Word of the Week! “Analyzation”

I usually focus on words I like, but this one needs comment, if only to keep more students from using it. It cropped up in a midterm, and I marked but did not penalize it greatly.

Note that I used “penalize” rather than “punish.” The former word exemplifies “derivation,” where an affix (prefix or suffix) gets attached to a word to create a new one. Thus, from “penal” we get “penalize.”  I am not overly fond of words made with the “-ize” suffix, for no good reason other than their sound. Thus I do not put them in my list of faculty pet peeves. Like an ugly new car that gradually looks better over the  years, “-ize” verbs seem to beat down purists about style and usage.  I barely notice “penalize” now, considering it a less punitive synonym for “punish.”

Not so for “analyzation.” Consider its root: “analysis,” a word as old as Ancient Greece. The Online Etymology Dictionary supports that honorable origin. As with many “-ize” words, “analyze” provides us with a neologism that does powerful work. I use it as the soul of my courses where students analyze literary work. In fact, it’s the most powerful intellectual skill a student can hone in college, where I often tell writers “tell me what you learned. Even if I know the subject already, you can analyze what is new to you. That will then be new again to me.”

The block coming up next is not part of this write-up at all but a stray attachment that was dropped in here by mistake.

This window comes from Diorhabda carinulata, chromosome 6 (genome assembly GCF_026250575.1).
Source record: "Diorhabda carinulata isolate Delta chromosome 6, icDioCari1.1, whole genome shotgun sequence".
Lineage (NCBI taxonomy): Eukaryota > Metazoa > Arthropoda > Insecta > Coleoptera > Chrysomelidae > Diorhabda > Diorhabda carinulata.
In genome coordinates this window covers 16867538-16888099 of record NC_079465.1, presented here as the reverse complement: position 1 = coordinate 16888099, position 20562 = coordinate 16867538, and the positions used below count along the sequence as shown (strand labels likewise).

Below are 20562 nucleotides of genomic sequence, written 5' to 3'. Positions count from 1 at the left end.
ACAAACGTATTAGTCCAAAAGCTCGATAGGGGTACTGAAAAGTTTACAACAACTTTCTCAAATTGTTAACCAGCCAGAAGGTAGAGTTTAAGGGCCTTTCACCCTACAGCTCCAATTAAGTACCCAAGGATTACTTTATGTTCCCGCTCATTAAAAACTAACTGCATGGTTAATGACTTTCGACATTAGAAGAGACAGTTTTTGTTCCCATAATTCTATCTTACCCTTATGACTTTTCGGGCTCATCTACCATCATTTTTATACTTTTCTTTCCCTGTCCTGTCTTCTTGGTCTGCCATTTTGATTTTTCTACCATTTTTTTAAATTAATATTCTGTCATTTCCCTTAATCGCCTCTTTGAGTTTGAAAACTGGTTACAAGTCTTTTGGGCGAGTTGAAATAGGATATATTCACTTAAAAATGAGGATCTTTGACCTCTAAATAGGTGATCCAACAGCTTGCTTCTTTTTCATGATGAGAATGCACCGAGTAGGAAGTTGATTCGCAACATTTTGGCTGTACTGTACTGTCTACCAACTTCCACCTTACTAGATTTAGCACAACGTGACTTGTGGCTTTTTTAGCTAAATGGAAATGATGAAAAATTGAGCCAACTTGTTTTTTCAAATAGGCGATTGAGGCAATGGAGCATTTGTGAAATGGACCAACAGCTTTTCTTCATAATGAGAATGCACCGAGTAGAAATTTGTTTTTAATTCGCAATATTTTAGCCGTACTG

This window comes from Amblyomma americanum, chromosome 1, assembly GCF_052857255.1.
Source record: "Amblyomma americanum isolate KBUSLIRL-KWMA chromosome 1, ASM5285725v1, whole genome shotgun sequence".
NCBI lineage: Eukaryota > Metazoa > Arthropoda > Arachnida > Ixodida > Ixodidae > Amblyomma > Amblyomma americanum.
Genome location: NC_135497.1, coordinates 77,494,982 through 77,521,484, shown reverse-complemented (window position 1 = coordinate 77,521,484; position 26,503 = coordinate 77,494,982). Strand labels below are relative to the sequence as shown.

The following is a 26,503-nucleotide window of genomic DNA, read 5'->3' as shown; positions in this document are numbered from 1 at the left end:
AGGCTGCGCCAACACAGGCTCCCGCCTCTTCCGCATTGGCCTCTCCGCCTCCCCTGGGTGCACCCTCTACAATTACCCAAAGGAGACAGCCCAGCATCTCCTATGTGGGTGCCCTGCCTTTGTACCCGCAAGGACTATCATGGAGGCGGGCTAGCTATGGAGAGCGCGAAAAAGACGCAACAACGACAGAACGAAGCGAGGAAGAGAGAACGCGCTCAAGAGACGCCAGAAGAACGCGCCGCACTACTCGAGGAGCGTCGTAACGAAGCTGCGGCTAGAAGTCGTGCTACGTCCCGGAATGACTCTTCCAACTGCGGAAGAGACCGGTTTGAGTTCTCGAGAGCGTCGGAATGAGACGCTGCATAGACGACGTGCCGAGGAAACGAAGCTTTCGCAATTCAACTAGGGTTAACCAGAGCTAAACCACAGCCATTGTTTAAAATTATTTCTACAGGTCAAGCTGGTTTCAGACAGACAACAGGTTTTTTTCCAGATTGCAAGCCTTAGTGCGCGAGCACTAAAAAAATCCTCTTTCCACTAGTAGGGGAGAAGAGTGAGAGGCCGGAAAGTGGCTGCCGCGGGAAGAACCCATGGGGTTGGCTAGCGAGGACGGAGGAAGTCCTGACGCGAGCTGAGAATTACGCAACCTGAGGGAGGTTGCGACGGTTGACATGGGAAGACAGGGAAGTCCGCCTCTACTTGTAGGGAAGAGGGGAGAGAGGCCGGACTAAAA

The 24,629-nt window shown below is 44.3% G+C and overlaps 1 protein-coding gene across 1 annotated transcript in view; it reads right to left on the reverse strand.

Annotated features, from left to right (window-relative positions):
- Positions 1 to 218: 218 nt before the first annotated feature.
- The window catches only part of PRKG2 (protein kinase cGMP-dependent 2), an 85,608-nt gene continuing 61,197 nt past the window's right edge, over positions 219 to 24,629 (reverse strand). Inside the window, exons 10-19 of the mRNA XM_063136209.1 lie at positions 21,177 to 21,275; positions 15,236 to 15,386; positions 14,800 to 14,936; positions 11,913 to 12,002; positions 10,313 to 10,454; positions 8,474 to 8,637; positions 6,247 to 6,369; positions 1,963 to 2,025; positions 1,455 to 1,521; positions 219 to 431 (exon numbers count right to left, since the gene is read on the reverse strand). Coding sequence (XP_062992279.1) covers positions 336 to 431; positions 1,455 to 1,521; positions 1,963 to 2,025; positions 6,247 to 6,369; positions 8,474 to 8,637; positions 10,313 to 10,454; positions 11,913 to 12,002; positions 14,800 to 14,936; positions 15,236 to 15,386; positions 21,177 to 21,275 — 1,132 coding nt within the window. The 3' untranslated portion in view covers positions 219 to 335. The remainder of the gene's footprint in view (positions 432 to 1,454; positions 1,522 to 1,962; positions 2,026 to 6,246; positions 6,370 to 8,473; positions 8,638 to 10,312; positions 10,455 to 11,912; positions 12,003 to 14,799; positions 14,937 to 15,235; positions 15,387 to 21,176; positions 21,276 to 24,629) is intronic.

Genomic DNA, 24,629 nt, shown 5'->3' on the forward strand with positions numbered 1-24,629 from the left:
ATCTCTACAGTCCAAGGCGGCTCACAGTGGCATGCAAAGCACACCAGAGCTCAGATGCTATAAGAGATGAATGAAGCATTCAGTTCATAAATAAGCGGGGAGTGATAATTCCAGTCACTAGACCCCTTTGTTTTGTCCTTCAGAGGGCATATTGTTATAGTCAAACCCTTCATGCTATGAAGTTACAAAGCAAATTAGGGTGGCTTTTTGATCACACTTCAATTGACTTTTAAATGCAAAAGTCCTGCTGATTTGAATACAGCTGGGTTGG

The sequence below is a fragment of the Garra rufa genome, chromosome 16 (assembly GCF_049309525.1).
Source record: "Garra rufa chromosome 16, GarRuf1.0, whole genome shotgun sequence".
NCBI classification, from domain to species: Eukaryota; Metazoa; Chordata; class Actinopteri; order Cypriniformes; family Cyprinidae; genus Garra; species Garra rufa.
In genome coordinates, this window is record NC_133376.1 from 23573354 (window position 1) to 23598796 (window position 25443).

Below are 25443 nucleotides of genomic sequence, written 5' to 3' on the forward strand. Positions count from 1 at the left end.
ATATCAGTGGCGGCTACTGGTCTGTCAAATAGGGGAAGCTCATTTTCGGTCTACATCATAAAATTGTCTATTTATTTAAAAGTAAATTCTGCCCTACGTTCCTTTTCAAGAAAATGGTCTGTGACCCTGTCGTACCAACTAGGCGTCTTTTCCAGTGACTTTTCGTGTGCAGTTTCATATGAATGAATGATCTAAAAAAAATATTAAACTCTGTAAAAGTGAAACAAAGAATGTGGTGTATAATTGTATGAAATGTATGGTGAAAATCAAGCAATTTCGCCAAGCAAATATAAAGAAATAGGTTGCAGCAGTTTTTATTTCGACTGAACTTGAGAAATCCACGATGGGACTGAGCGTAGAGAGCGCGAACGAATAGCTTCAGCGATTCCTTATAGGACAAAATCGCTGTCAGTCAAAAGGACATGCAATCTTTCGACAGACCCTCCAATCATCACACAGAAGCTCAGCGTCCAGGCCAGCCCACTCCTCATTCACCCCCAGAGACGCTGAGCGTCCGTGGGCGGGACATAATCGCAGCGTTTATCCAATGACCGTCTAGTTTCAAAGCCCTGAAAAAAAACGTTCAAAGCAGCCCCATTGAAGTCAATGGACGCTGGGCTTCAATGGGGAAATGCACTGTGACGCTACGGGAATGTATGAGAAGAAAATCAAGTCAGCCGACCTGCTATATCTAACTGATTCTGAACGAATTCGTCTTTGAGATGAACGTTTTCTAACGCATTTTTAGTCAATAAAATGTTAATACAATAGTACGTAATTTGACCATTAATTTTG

But the popular student word “analyzation” takes word-derivation a step too far, like a Rube Goldberg machine with too many steps to perform an action. A writer using our word simply makes a longer synonym for “analysis” that to a novice or careless reader sounds professional but actually, as in the title of a well respected essay by scholar David Bartholomae, merely provides another instance of “Inventing the University” rather than learning how we academics actually talk and write.

Moral: Never avoid analysis, but avoid “analyzation” at all costs.

Nominate a word by e-mailing me (jessid -at- richmond -dot- edu) or leaving a comment below.

See all of our Words of the Week here.

Image courtesy of Wikipedia.

Word of the Week! Valence

Special thanks to Rita Willett, MD, Healthcare Studies and Department of Biology, for our word this week. This is her second nomination and, as a writer, I can say that nothing is more pleasing than “regulars” who read one’s work.